PROFESSOR OF SLAVONIC LANGUAGES AND AUTHOR
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For two years the Russia expert and author Bengt Jangfeldt has been immersing himself in the life and concerns of the Nobel family in Russia during Tsarist times. Now the result has been set out in a new book. Here the author gives a taste of the enthralling contents for readers of Industrial History.
When Ludvig Nobel visits his older brother Robert in Baku in 1876, he is carried along by the oil rush, and he becomes involved in the expansion of the operation. Together with his other brother Alfred, Ludvig founds the company Branobel against Robert’s will. Ludvig takes over the running of the company with his sons Emanuel and Carl.
Emanuel Nobel is 28 when his father Ludvig dies and Emanuel takes over the running of the oil company Branobel. His uncle Alfred was initially doubtful of Emanuel’s leadership ability, but his nephew developed as a business leader and made Nobel’s company flourish. With the Russian Revolution and the nationalisation of all private property, however, everything is lost and Emanuel is forced to flee the country in 1918.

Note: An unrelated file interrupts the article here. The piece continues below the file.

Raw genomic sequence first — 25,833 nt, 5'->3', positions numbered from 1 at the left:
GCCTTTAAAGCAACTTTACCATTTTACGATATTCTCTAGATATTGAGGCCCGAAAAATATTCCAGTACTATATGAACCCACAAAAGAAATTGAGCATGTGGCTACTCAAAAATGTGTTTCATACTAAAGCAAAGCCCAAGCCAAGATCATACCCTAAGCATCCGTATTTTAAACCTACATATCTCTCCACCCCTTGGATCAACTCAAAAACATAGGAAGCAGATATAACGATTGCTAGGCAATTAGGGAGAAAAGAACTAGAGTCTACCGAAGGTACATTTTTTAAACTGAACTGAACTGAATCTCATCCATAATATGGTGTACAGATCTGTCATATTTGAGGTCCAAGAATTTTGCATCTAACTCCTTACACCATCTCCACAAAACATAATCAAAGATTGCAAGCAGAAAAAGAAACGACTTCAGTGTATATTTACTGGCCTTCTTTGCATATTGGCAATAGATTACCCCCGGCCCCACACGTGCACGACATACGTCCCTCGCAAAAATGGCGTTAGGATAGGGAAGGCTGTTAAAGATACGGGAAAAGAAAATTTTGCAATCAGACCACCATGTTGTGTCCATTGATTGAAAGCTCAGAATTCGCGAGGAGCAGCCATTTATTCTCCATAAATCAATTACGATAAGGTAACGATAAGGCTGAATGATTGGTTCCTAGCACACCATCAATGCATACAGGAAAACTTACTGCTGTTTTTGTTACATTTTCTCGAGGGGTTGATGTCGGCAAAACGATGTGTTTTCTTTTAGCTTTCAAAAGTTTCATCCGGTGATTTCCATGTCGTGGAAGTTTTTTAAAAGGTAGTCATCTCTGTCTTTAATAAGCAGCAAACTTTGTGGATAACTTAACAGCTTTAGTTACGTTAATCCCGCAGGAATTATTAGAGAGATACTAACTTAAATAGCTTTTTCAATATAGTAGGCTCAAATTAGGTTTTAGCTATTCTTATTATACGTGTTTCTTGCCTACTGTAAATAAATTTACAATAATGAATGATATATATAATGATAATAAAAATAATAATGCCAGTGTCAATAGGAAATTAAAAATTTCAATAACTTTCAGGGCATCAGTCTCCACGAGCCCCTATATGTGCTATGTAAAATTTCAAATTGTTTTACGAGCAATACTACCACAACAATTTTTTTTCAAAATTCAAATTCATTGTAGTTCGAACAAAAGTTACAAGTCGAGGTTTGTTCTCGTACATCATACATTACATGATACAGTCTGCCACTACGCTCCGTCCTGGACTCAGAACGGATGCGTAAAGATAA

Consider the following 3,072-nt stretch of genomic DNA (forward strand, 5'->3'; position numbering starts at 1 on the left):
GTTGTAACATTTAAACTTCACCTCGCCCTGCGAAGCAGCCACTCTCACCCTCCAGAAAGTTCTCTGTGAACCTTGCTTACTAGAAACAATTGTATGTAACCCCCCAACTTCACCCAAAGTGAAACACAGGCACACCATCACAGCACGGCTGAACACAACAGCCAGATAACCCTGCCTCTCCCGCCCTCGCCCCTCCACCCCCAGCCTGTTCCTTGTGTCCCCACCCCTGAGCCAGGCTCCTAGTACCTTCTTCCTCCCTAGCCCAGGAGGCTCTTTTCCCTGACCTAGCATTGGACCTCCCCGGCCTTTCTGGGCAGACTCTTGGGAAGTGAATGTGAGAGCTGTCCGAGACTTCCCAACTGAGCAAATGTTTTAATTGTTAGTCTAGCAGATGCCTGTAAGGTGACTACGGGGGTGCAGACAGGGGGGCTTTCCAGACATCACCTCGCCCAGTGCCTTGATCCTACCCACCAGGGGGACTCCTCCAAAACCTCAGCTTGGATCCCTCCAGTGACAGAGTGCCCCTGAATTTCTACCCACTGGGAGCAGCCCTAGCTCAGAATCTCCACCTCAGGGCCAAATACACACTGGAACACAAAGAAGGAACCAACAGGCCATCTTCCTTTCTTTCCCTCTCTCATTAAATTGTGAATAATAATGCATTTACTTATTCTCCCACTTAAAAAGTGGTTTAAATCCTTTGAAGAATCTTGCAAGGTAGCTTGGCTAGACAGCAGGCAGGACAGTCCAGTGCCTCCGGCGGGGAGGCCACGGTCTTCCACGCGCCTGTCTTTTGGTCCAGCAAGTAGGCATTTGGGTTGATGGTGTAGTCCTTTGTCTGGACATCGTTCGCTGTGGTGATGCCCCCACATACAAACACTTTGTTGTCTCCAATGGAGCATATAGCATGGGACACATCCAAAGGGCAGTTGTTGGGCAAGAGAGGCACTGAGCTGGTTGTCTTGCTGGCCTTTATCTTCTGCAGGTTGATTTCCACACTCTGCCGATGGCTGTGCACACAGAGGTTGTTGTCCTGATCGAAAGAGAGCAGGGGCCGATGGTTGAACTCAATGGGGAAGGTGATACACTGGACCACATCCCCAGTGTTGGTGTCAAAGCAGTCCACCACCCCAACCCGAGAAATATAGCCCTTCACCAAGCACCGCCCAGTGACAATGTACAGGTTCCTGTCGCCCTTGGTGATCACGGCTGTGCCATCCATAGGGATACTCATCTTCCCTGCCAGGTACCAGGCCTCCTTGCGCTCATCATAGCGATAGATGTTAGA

At the end of the 1880s, Ludvig Nobel's health is faltering. He is suffering from angina pectoris and has trouble with his windpipe. In the spring of 1888, he is at death's door in Cannes on the French Riviera and his older brother, Robert Nobel, appeals to the younger brother, Alfred, to visit Ludvig and make up with him, which he does just a few days before Ludvig dies.
During the Russian revolution, the entire Nobel family’s huge company conglomerate was confiscated, and all the Westerners fled the country. But in Baku, history lives long in the memory. Following the fall of communism and Azerbaijan’s independence, contact was re-established with the descendants of the Nobel brothers.
Alfred finds himself in Paris and needs to get back the money he has lent for his brothers' Ludvig and Robert's investment in oil extraction in Baku. Alfred is critical of how their joint company, Branobel, is being managed and there is intensive correspondence between Alfred and Ludvig. The are, however, reconciled at Ludvig's deathbed in Cannes in 1888.
The father of the Nobel brothers, Immanuel, was an important inventor whose work interested him more than financial gain. When he was on the edge of bankruptcy, he sought a new future in St Petersburg where his fortunes were reversed. Among other things, he received the Tsar's imperial gold medal before he once again ended up in financial difficulties and was forced to return to Sweden in 1859.
Robert Nobel was the first Nobel brother with the sense to invest in oil extraction in Baku, but he was against forming a limited company. Despite this, his brothers Ludvig and Alfred went through with forming Branobel in 1879. Robert felt that he had been outmanoeuvred by his brothers and left Baku in 1880. He took a grand farewell with fireworks he had made himself...
Carl Nobel, Ludvig’s second son, was born in St Petersburg in 1862. At the age of 25, he took over responsibility for Ludvig’s machine-building factory and became a well-liked and successful manager of the factory, which also meant that his father’s debt to Alfred Nobel could be paid back.